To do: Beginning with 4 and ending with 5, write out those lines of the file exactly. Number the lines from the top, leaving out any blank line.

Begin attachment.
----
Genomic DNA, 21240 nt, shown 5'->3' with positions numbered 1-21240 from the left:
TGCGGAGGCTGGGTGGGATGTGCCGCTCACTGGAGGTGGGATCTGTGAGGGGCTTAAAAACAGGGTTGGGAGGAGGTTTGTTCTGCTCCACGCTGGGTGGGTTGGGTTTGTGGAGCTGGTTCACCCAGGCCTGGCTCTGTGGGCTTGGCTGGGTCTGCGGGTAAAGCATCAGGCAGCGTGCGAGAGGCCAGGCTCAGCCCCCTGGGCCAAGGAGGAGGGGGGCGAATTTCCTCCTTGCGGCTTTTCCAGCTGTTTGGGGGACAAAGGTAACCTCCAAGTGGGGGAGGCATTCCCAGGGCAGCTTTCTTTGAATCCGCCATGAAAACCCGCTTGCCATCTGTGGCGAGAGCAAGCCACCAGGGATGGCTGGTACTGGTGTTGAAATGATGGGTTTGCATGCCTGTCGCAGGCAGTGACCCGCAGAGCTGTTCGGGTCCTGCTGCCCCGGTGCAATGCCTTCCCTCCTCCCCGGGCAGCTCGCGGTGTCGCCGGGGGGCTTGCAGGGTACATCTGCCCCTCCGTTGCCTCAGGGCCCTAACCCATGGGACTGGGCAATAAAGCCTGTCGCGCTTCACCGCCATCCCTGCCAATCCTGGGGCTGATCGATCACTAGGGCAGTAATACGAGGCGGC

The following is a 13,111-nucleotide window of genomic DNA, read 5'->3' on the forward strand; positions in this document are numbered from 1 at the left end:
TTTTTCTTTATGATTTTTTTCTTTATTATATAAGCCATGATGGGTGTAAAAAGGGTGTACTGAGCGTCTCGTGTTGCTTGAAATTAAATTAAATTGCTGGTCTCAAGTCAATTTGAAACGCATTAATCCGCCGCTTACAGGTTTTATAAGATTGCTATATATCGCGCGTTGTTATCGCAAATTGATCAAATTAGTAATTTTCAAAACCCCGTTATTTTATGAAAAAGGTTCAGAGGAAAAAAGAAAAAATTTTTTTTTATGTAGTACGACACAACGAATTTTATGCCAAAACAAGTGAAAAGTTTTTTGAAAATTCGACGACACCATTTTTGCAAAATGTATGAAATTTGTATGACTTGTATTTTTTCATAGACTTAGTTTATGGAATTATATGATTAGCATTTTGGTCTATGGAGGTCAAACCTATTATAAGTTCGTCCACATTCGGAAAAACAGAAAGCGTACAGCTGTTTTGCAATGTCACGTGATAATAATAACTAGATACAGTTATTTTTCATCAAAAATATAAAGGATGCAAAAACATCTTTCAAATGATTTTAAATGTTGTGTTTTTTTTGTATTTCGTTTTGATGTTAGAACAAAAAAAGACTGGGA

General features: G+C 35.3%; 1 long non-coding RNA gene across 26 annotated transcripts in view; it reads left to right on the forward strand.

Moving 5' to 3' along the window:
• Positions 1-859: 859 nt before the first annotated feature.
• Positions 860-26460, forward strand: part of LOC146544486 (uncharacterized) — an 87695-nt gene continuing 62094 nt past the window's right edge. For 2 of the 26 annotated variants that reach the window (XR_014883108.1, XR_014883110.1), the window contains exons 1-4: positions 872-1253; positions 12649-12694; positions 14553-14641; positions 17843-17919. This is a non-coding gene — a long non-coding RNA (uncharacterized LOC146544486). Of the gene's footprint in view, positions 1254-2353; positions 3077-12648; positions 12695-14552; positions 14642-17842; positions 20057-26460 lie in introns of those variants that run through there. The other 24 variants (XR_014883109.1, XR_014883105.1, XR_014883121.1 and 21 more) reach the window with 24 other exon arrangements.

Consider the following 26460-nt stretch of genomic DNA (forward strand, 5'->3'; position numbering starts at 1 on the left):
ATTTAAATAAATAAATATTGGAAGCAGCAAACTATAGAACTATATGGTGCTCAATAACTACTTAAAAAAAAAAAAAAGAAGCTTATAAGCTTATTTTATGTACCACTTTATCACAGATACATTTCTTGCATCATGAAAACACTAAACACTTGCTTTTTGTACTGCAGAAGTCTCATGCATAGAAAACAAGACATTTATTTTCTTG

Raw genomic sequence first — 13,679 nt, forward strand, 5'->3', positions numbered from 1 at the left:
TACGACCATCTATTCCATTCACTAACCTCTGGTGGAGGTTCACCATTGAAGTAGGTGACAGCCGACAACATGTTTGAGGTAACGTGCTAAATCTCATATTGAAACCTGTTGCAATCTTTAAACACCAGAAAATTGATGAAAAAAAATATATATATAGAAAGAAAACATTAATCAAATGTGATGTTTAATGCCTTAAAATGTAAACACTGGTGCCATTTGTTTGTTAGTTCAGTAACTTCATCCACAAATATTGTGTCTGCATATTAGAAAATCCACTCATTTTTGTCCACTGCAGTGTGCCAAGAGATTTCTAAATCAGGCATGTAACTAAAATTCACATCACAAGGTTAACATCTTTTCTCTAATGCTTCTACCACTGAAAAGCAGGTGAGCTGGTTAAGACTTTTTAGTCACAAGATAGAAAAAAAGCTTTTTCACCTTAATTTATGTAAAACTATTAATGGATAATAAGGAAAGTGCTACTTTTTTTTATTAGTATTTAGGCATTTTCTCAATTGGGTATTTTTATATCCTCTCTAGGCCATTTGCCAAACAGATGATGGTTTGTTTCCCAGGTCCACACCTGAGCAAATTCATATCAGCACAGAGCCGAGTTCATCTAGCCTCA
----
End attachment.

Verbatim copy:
TTTTTCTTTATGATTTTTTTCTTTATTATATAAGCCATGATGGGTGTAAAAAGGGTGTACTGAGCGTCTCGTGTTGCTTGAAATTAAATTAAATTGCTGGTCTCAAGTCAATTTGAAACGCATTAATCCGCCGCTTACAGGTTTTATAAGATTGCTATATATCGCGCGTTGTTATCGCAAATTGATCAAATTAGTAATTTTCAAAACCCCGTTATTTTATGAAAAAGGTTCAGAGGAAAAAAGAAAAAATTTTTTTTTATGTAGTACGACACAACGAATTTTATGCCAAAACAAGTGAAAAGTTTTTTGAAAATTCGACGACACCATTTTTGCAAAATGTATGAAATTTGTATGACTTGTATTTTTTCATAGACTTAGTTTATGGAATTATATGATTAGCATTTTGGTCTATGGAGGTCAAACCTATTATAAGTTCGTCCACATTCGGAAAAACAGAAAGCGTACAGCTGTTTTGCAATGTCACGTGATAATAATAACTAGATACAGTTATTTTTCATCAAAAATATAAAGGATGCAAAAACATCTTTCAAATGATTTTAAATGTTGTGTTTTTTTTGTATTTCGTTTTGATGTTAGAACAAAAAAAGACTGGGA

General features: G+C 35.3%; 1 long non-coding RNA gene across 26 annotated transcripts in view; it reads left to right on the forward strand.